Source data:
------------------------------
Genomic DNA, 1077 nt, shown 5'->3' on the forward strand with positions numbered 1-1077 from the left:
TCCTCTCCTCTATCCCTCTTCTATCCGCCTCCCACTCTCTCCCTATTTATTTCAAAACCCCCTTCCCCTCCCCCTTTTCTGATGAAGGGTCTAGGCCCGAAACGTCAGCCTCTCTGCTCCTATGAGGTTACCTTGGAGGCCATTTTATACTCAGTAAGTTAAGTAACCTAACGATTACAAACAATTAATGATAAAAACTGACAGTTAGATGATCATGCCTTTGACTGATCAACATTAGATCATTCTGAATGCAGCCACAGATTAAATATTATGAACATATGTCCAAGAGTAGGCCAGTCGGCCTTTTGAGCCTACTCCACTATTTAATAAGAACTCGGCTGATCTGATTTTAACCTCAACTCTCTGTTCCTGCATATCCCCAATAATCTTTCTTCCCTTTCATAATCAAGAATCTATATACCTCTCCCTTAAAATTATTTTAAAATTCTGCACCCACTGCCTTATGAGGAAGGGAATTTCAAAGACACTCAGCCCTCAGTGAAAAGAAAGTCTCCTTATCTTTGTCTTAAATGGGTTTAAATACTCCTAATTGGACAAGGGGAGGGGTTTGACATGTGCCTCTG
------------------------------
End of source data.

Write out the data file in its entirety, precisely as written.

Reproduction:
Genomic DNA, 1077 nt, shown 5'->3' on the forward strand with positions numbered 1-1077 from the left:
TCCTCTCCTCTATCCCTCTTCTATCCGCCTCCCACTCTCTCCCTATTTATTTCAAAACCCCCTTCCCCTCCCCCTTTTCTGATGAAGGGTCTAGGCCCGAAACGTCAGCCTCTCTGCTCCTATGAGGTTACCTTGGAGGCCATTTTATACTCAGTAAGTTAAGTAACCTAACGATTACAAACAATTAATGATAAAAACTGACAGTTAGATGATCATGCCTTTGACTGATCAACATTAGATCATTCTGAATGCAGCCACAGATTAAATATTATGAACATATGTCCAAGAGTAGGCCAGTCGGCCTTTTGAGCCTACTCCACTATTTAATAAGAACTCGGCTGATCTGATTTTAACCTCAACTCTCTGTTCCTGCATATCCCCAATAATCTTTCTTCCCTTTCATAATCAAGAATCTATATACCTCTCCCTTAAAATTATTTTAAAATTCTGCACCCACTGCCTTATGAGGAAGGGAATTTCAAAGACACTCAGCCCTCAGTGAAAAGAAAGTCTCCTTATCTTTGTCTTAAATGGGTTTAAATACTCCTAATTGGACAAGGGGAGGGGTTTGACATGTGCCTCTG